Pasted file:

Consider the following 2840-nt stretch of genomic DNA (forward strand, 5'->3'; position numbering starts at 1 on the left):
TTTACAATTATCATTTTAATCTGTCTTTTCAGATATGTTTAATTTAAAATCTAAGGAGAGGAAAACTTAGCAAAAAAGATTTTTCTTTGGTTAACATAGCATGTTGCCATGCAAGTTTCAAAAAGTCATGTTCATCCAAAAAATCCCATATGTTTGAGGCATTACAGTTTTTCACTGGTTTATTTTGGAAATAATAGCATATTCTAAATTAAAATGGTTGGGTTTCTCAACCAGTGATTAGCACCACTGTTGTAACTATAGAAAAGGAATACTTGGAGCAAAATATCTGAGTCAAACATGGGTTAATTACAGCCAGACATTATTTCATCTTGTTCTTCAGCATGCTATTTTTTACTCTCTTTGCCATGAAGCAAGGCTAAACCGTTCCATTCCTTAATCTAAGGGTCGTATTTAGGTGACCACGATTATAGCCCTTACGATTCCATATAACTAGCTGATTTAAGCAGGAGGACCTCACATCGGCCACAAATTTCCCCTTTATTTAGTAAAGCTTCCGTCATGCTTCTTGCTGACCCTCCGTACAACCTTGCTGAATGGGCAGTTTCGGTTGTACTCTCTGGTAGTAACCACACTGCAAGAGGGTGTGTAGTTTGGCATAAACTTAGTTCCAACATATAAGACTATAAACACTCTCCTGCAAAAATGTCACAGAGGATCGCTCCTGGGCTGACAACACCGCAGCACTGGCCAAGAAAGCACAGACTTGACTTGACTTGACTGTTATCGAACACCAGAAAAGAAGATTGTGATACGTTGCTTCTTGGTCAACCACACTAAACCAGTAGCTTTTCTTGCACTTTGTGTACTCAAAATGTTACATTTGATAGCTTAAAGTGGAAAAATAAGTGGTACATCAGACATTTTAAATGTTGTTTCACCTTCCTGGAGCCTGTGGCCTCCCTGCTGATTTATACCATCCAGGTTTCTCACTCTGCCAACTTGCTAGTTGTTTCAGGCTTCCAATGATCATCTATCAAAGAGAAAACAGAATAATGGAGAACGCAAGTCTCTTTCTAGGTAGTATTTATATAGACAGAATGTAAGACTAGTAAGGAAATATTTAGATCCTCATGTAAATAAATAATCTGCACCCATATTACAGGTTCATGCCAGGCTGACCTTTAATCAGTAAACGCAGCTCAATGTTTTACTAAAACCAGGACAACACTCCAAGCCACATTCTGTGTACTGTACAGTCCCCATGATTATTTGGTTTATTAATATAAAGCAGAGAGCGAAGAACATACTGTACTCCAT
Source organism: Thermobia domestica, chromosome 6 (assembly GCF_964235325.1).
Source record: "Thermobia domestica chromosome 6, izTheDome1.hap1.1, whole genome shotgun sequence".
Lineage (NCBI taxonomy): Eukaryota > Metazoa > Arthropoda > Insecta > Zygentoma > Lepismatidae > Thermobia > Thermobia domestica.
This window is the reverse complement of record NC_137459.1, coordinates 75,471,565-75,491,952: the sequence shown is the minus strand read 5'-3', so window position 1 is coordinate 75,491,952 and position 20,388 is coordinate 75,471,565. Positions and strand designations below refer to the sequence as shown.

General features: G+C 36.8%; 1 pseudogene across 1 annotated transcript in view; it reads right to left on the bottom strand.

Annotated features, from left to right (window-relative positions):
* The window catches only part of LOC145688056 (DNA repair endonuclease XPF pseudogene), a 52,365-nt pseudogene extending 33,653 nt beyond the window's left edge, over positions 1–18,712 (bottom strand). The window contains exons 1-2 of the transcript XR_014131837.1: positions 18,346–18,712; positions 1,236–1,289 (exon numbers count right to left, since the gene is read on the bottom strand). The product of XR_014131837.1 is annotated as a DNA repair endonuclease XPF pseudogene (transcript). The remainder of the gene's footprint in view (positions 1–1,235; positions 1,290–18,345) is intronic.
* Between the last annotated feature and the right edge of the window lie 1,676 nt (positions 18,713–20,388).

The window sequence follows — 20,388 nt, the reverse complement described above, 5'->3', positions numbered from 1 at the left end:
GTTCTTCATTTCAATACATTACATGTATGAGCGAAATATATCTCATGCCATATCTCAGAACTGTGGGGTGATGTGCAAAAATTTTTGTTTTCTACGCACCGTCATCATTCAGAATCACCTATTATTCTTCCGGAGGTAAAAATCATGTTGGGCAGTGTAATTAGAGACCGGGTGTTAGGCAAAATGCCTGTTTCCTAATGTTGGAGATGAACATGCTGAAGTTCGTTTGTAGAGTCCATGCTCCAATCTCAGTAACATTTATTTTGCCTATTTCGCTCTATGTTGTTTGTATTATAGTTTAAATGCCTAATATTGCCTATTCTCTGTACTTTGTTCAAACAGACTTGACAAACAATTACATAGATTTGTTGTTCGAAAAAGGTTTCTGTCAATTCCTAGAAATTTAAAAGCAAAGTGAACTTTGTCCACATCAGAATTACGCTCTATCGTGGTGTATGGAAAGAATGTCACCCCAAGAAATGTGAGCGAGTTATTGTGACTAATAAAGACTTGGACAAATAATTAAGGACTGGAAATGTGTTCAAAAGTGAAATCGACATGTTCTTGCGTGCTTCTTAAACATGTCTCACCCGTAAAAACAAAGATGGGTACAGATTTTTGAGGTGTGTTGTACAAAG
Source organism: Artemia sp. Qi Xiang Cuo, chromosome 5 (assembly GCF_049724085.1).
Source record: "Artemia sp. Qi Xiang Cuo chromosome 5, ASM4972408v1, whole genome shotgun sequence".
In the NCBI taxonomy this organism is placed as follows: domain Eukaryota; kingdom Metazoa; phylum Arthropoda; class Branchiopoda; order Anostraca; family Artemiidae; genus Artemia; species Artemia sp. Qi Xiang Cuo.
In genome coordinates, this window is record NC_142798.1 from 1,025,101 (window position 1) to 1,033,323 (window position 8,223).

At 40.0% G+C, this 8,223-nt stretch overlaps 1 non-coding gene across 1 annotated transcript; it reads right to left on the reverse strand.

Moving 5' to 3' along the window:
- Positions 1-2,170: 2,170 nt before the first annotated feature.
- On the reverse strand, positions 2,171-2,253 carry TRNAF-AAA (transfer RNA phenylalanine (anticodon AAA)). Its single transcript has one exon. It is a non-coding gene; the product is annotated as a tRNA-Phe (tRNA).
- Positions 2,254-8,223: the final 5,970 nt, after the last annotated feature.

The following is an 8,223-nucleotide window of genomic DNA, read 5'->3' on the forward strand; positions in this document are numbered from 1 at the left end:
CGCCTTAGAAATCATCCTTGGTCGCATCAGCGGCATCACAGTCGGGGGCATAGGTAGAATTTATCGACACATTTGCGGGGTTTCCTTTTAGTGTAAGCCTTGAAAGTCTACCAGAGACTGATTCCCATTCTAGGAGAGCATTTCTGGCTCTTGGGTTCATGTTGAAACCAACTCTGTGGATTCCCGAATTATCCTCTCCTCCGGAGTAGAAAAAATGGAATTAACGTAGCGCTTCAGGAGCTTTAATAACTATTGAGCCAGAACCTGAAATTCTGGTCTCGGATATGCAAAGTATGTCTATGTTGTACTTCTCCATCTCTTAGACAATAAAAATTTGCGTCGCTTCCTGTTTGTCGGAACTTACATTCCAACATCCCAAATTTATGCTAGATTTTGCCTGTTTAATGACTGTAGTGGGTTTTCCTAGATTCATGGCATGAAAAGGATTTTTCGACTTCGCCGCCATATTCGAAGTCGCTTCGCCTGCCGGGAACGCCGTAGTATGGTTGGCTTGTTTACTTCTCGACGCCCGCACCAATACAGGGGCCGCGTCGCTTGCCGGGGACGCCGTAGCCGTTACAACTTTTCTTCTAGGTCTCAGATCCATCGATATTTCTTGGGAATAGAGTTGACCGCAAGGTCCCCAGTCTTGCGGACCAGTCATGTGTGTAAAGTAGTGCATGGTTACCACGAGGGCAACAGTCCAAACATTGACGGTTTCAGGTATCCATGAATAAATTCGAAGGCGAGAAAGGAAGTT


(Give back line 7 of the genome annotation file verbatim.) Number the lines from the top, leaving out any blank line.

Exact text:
General features: G+C 36.8%; 1 pseudogene across 1 annotated transcript in view; it reads right to left on the bottom strand.